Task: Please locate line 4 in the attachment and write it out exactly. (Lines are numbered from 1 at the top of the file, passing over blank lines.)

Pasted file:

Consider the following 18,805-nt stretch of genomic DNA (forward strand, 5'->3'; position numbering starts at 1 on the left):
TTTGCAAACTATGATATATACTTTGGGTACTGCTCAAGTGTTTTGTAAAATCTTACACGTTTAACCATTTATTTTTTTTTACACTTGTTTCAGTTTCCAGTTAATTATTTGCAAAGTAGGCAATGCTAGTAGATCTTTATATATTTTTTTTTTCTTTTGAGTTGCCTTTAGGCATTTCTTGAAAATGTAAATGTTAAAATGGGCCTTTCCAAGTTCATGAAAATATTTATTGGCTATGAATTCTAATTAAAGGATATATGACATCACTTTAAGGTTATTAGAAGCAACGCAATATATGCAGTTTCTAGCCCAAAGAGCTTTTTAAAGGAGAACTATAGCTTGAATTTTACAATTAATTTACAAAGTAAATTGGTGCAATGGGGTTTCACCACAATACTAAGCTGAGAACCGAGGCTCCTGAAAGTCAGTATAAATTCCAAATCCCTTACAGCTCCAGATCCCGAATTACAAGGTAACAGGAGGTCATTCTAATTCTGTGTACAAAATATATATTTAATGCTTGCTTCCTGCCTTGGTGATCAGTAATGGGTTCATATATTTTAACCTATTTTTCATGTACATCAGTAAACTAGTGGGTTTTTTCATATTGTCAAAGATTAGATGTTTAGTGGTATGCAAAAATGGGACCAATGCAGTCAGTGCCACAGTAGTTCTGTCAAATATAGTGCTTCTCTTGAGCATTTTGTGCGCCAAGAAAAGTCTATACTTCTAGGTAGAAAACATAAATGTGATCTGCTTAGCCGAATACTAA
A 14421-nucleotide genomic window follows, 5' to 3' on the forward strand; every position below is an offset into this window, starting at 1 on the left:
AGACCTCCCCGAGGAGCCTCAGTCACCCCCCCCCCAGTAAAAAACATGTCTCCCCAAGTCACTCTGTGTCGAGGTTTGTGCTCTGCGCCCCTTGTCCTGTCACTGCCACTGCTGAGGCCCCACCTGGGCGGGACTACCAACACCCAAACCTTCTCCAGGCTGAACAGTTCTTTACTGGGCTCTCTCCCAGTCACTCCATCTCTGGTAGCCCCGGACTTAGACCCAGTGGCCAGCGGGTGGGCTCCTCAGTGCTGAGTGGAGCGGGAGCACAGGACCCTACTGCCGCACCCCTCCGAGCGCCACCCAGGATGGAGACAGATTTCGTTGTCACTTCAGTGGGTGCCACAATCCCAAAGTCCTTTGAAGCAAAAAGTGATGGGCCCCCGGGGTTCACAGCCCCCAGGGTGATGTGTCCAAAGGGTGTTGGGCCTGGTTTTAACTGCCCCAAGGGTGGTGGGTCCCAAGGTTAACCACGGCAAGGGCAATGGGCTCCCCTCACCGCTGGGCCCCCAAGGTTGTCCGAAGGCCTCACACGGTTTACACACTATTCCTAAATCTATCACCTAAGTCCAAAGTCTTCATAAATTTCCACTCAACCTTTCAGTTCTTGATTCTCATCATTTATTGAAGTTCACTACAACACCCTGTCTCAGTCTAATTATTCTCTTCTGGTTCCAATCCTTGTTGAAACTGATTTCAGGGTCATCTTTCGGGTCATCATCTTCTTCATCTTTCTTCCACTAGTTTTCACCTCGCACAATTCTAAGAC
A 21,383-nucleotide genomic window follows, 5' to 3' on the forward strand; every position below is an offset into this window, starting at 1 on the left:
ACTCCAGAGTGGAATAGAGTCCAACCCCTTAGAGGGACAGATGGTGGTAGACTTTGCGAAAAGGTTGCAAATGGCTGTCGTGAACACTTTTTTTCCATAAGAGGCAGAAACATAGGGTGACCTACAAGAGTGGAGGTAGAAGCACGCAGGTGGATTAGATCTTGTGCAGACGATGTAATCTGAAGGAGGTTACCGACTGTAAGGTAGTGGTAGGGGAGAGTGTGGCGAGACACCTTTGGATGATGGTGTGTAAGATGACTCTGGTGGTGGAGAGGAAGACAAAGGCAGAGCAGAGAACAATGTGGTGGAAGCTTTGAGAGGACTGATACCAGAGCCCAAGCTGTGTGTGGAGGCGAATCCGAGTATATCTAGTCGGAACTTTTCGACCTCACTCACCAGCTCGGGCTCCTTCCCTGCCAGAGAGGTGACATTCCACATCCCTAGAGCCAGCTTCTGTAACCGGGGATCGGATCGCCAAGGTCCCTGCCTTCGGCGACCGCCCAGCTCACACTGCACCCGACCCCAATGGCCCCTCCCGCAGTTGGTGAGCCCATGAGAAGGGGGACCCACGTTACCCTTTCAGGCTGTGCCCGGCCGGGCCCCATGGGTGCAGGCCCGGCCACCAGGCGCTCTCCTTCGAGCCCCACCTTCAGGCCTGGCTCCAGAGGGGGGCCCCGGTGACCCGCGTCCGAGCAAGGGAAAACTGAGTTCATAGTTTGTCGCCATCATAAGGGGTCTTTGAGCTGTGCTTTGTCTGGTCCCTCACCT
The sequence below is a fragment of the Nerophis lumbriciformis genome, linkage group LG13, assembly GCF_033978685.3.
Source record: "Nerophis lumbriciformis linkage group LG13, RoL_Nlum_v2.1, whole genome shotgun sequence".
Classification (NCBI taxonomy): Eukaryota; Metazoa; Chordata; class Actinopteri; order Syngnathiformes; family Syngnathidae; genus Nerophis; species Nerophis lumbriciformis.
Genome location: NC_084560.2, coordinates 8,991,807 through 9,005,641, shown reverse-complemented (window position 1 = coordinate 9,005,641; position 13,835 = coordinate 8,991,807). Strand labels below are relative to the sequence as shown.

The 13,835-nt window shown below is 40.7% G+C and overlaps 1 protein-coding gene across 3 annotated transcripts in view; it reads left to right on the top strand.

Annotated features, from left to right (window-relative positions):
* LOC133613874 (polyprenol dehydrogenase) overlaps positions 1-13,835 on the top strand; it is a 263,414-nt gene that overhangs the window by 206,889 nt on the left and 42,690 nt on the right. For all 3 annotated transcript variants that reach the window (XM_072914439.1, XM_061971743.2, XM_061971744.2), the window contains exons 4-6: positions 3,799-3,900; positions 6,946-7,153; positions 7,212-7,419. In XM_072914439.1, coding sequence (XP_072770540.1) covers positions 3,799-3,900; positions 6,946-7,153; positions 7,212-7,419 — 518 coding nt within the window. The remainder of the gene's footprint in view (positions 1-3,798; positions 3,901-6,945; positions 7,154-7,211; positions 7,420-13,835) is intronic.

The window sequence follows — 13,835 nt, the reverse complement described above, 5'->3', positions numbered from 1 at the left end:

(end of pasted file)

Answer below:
AGACCTCCCCGAGGAGCCTCAGTCACCCCCCCCCCAGTAAAAAACATGTCTCCCCAAGTCACTCTGTGTCGAGGTTTGTGCTCTGCGCCCCTTGTCCTGTCACTGCCACTGCTGAGGCCCCACCTGGGCGGGACTACCAACACCCAAACCTTCTCCAGGCTGAACAGTTCTTTACTGGGCTCTCTCCCAGTCACTCCATCTCTGGTAGCCCCGGACTTAGACCCAGTGGCCAGCGGGTGGGCTCCTCAGTGCTGAGTGGAGCGGGAGCACAGGACCCTACTGCCGCACCCCTCCGAGCGCCACCCAGGATGGAGACAGATTTCGTTGTCACTTCAGTGGGTGCCACAATCCCAAAGTCCTTTGAAGCAAAAAGTGATGGGCCCCCGGGGTTCACAGCCCCCAGGGTGATGTGTCCAAAGGGTGTTGGGCCTGGTTTTAACTGCCCCAAGGGTGGTGGGTCCCAAGGTTAACCACGGCAAGGGCAATGGGCTCCCCTCACCGCTGGGCCCCCAAGGTTGTCCGAAGGCCTCACACGGTTTACACACTATTCCTAAATCTATCACCTAAGTCCAAAGTCTTCATAAATTTCCACTCAACCTTTCAGTTCTTGATTCTCATCATTTATTGAAGTTCACTACAACACCCTGTCTCAGTCTAATTATTCTCTTCTGGTTCCAATCCTTGTTGAAACTGATTTCAGGGTCATCTTTCGGGTCATCATCTTCTTCATCTTTCTTCCACTAGTTTTCACCTCGCACAATTCTAAGAC